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Sunday, February 8, 2015

Day 8: Cultural Ambassadors as Student Leaders #28daysofwriting


This morning I participated in my first "Kiwi Spark' breakfast tweet chat, which operates under the hashtag #BFC630NZ.  This mornings topic was on Student Leadership.  For a 15 minute speed chat, early in the morning, I was impressed at the collaborative nature of the chat, and the great ideas people were sharing.

I always feel a bit fraudulent sneaking into the various educational tweet chats on the tweetsmophere, especially when they are aimed at teachers.  However, despite my leadership hat, my passion has always been about teaching and learning, and it is very true that you can take the teacher out of the classroom and turn them into a leader, but you can not take the teacher out of the leader.  I do have to  confess that what brings me back to these chats is the passion and enthusiasm I see in teachers across the world as they tweet their ideas and innovations.  It reminds me that as a profession, we are in good heart.

This morning was no exception.

During the chat this morning, I mentioned a number of leadership opportunities we have at our place, and I made a commitment that I would blog about them.  So, over the course of the day, I have been thinking about student voice, agency and leadership, because I believe that good programs/opportunities/systems (call them what you will) involve elements of all 3 aspects.

Of the various options we have occurring at our place, I mentioned two in particular this morning - our Cultural Ambassadors and our Student Inquiry Team.  At some other point I will blog about our focus groups and the ways we collect and use student voice as a wider series on voice, agency and leadership.

However, in an effort to meet the #28daysofwriting challenge I have just enough time (If I speed type) to explain Cultural Ambassadors - in another post I will explain the Inquiry Team and how they help shape our curriculum.

Initiative Number One - Student Leadership - Cultural Ambassadors 


What are they:

Our Cultural Ambassadors are usually (but not always) a group of our senior students from year 4 to 6 (8-10 year olds) who represent the various cultures within our school.  Over time it varies, but there are usually two students for each culture, often a boy and girl (if this works out that way but there are no hard and fast guidelines).  Over the last few years this has included Maori, European, Samoan, Tongan, and Middle Eastern.  Given how multicultural Auckland is, there could at any time be quite a  few cultures represented.  Should this happens we would negotiate what the Cultural Ambassadors looks like and how many there would be.

What do they do?

Our Cultural Ambassadors welcome visitors and guests to the school.  They welcome visitors with a short mihi (greeting) and introduction in their first language.  They usually form an informal 'guard of honour' , and we always start with Maori, then English.  The students then decide who go next.  Our students choose Maori first, as Maori are Tangata Whenua, with English to follow as that is an official language of NZ.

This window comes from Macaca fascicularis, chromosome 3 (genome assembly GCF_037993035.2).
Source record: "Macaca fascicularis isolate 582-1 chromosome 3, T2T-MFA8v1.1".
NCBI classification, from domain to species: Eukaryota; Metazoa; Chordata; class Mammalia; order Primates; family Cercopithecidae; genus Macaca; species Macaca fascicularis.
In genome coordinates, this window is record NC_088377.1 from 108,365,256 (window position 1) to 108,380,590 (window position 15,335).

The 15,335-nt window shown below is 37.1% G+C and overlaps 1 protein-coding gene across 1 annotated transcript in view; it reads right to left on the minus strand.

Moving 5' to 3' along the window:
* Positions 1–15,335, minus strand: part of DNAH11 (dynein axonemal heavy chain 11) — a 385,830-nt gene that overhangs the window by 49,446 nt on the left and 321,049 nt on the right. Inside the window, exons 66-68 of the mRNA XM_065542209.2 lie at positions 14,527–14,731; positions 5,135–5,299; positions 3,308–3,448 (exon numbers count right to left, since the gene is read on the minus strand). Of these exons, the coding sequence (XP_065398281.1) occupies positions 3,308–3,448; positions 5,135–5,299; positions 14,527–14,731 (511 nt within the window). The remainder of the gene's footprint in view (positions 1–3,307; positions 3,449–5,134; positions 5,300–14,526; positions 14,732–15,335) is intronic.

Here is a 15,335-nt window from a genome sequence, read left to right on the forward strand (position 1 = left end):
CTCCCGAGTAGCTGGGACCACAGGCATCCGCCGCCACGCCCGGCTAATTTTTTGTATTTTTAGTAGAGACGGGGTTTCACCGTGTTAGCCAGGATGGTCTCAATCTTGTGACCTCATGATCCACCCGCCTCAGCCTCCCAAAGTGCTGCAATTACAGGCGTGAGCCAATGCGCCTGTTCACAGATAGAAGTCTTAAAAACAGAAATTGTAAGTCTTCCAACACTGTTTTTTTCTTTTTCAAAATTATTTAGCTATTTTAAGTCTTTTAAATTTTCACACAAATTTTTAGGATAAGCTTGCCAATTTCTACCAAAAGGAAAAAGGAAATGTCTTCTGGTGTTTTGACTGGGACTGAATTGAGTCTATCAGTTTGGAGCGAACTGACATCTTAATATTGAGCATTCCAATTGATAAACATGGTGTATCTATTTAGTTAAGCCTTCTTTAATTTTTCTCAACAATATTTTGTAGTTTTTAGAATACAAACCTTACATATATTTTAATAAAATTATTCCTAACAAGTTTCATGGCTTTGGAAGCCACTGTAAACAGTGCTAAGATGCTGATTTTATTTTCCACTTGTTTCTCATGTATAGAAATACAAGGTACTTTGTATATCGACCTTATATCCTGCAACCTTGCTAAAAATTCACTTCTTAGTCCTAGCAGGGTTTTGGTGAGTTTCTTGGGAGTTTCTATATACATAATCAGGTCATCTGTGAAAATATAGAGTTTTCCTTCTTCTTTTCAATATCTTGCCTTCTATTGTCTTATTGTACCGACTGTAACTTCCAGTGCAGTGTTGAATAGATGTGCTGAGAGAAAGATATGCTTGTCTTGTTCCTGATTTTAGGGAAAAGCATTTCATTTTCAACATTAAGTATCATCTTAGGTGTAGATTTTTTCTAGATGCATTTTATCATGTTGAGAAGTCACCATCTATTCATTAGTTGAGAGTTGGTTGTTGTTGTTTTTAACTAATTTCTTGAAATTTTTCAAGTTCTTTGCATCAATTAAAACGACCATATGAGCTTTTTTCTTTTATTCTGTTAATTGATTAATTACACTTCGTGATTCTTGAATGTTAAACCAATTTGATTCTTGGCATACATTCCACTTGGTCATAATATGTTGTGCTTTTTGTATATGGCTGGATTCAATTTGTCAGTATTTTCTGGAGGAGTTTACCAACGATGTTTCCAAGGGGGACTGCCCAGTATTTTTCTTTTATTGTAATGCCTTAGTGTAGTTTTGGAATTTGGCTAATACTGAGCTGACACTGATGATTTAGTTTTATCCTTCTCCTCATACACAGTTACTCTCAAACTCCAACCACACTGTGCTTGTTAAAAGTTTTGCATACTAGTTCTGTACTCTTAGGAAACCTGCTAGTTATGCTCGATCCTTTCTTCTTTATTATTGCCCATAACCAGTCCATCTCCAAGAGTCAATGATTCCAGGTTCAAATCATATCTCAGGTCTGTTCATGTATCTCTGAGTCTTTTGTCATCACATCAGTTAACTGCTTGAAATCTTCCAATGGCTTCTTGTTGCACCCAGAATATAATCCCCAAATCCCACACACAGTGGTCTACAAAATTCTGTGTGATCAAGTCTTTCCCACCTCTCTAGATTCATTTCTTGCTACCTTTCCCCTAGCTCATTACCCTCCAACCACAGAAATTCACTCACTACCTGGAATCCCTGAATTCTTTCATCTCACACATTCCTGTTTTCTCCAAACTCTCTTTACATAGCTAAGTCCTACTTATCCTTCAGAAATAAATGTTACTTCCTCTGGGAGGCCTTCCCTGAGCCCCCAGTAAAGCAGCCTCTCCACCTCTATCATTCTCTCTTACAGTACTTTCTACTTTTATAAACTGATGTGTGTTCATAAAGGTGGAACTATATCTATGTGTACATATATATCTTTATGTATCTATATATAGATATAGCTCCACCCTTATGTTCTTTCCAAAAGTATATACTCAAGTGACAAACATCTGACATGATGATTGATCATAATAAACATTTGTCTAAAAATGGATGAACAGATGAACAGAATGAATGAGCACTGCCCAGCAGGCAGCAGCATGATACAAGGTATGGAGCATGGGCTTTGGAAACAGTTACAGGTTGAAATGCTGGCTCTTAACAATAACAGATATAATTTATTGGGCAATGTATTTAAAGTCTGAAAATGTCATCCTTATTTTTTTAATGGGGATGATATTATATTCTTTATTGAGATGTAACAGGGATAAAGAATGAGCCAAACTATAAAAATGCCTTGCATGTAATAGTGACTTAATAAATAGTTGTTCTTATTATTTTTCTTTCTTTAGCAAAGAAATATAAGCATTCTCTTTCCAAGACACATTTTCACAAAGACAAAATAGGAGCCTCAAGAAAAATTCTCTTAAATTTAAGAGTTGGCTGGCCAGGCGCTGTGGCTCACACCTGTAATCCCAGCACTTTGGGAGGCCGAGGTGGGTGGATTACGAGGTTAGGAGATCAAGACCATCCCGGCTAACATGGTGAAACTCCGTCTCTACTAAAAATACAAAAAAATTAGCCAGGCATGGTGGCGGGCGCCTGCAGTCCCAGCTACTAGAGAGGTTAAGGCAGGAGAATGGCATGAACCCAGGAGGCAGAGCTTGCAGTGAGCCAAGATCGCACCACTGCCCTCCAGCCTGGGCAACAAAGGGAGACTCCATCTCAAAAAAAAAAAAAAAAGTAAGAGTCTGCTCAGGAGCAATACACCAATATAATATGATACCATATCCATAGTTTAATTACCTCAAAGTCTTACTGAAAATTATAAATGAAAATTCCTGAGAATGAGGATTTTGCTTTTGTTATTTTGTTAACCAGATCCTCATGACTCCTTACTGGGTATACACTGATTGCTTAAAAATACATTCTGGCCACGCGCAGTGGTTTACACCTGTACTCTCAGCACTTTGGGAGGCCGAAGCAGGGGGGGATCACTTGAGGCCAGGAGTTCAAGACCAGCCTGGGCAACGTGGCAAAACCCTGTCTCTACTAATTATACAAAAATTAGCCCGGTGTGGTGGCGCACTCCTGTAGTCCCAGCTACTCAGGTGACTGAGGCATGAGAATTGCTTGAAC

How are they Chosen?

Students self select and nominate other students they think would be appropriate for this role.  Often this involves sharing their welcome and introduction with their peers and our Deputy.  One of the criteria is being able to speak in your first language.  Whilst it is ideal to be confident, that is not a deal breaker as we can support students to grow in confidence.  We have always found that when a student speaks in their first language their self esteem and confidence grows.

Why do we do it?

This was an initiative I developed with students at my last school.  At that time, I was looking for ways for the various cultures in our school to feel respected, honoured and valued.  So I asked our students.  Together we came up with the Cultural Ambassadors.  At that school we also started a bilingual unit and the ambassadors gave all the cultures in our school a voice and place to stand strong.   When I arrived at my current school, it seemed an appropriate initiative and our students were very keen to participate and share their cultures.  A bonus for us is that these same students are also great when we have our Open Mornings.  As Ambassadors they have an increased confidence and as they are showing parents around the school, they do so with pride.  

On the surface of it, it is a fairly simple concept but the rewards are far reaching.  The feedback we get from visitors is always positive and they are impressed by the confidence of the students and languages the children can speak.  Students have remarked that they appreciate the opportunity to share their culture and be an expert in the school.  Sometimes we forget that respecting our students cultures and honouring their heritage does not have to be difficult but can be something quite simple.

We often forget to ask our students what they think would be appropriate. 

What opportunities do your children have to share their cultures and languages?

My time is up - in fact, don't tell anyone but its been a bit longer than 28 minutes so I will most definitely have to keep the Inquiry Team for another day.  


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